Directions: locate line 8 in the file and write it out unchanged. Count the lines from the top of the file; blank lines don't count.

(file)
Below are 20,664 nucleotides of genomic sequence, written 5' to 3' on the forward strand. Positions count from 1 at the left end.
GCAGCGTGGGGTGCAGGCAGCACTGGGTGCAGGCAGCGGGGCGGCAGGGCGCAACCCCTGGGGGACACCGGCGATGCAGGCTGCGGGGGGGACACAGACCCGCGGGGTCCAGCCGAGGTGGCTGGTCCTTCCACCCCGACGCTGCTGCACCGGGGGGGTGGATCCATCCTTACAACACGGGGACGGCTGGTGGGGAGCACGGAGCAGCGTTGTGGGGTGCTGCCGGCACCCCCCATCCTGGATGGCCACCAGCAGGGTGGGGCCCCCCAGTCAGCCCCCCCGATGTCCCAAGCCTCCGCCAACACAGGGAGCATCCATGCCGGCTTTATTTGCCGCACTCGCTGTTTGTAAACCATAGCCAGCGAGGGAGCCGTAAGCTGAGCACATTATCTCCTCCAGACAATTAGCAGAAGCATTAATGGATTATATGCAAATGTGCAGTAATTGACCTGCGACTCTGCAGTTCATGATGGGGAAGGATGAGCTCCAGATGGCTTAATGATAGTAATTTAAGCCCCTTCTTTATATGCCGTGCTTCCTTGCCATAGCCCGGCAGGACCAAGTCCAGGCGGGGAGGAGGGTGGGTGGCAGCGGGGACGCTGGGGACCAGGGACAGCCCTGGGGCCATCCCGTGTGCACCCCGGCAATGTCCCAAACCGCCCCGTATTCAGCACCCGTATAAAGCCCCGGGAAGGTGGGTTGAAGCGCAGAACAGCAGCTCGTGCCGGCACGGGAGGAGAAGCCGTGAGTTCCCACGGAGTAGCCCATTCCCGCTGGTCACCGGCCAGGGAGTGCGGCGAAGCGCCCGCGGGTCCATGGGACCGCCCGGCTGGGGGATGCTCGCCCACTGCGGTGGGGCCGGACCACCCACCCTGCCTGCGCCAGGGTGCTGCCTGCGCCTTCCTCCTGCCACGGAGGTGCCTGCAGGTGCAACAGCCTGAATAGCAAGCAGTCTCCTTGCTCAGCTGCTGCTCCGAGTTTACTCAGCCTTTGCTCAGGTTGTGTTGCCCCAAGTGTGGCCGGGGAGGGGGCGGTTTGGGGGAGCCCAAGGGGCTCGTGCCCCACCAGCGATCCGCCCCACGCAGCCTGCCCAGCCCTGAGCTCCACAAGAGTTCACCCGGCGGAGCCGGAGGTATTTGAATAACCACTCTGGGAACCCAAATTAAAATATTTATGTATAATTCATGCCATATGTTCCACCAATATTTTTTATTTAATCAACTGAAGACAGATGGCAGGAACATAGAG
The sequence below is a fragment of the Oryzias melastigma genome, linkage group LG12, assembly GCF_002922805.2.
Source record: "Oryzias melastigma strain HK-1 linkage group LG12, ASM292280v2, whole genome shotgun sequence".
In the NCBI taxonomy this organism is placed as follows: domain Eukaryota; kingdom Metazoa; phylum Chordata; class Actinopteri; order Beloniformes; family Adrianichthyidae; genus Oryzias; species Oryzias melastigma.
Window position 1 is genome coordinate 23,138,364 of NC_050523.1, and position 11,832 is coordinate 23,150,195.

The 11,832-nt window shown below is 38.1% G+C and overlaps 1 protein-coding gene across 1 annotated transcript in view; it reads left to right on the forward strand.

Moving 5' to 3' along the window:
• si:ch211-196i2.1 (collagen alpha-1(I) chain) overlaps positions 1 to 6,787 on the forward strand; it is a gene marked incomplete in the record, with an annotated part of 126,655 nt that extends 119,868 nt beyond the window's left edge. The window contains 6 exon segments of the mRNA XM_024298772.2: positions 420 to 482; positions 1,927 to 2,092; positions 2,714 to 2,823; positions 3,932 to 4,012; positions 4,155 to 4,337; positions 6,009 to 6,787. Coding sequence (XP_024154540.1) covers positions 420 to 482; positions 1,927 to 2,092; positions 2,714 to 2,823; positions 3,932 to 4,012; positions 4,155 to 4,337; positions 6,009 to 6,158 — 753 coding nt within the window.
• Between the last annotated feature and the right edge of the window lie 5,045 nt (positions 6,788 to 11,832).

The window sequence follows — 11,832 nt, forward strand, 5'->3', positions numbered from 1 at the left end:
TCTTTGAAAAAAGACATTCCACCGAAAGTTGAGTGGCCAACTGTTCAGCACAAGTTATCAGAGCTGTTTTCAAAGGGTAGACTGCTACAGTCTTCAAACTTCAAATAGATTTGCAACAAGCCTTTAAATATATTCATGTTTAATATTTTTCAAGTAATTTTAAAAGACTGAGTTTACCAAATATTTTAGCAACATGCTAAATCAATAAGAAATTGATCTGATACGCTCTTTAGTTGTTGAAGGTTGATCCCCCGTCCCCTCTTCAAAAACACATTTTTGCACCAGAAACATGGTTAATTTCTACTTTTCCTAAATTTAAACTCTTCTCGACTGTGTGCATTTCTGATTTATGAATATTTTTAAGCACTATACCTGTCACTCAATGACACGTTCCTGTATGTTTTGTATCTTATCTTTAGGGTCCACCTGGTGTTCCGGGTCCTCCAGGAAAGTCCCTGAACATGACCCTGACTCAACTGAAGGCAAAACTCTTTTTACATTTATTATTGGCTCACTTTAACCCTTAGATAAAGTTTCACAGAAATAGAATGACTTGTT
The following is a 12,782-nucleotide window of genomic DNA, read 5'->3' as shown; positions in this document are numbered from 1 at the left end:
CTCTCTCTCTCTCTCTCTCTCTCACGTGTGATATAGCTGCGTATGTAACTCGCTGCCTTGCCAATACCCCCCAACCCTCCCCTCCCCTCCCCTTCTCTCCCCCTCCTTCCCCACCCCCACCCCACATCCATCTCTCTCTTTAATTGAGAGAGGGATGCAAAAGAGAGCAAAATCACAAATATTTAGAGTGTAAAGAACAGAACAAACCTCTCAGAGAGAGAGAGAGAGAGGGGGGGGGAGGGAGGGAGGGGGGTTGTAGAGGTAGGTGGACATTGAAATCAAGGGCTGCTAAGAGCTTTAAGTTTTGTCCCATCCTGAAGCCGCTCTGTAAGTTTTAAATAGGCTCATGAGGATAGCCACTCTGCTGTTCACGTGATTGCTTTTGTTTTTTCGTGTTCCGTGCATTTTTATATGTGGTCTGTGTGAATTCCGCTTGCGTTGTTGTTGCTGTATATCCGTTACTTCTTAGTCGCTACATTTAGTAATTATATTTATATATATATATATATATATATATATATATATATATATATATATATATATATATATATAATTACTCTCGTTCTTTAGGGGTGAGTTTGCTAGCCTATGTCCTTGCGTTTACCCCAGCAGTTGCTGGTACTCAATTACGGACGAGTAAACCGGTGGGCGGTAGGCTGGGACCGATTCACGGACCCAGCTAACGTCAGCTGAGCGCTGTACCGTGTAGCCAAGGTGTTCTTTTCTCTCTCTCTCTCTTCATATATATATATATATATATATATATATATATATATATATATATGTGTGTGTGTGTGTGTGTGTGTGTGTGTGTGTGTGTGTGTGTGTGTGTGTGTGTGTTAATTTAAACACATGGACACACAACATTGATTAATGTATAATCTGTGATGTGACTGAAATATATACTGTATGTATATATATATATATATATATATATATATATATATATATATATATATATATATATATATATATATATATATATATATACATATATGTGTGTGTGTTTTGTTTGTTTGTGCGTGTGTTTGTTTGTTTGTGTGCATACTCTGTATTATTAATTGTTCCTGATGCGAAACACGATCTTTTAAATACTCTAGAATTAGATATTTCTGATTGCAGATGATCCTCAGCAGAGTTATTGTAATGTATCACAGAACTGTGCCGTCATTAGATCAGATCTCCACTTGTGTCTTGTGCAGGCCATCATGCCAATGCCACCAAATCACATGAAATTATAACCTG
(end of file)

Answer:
Moving 5' to 3' along the window: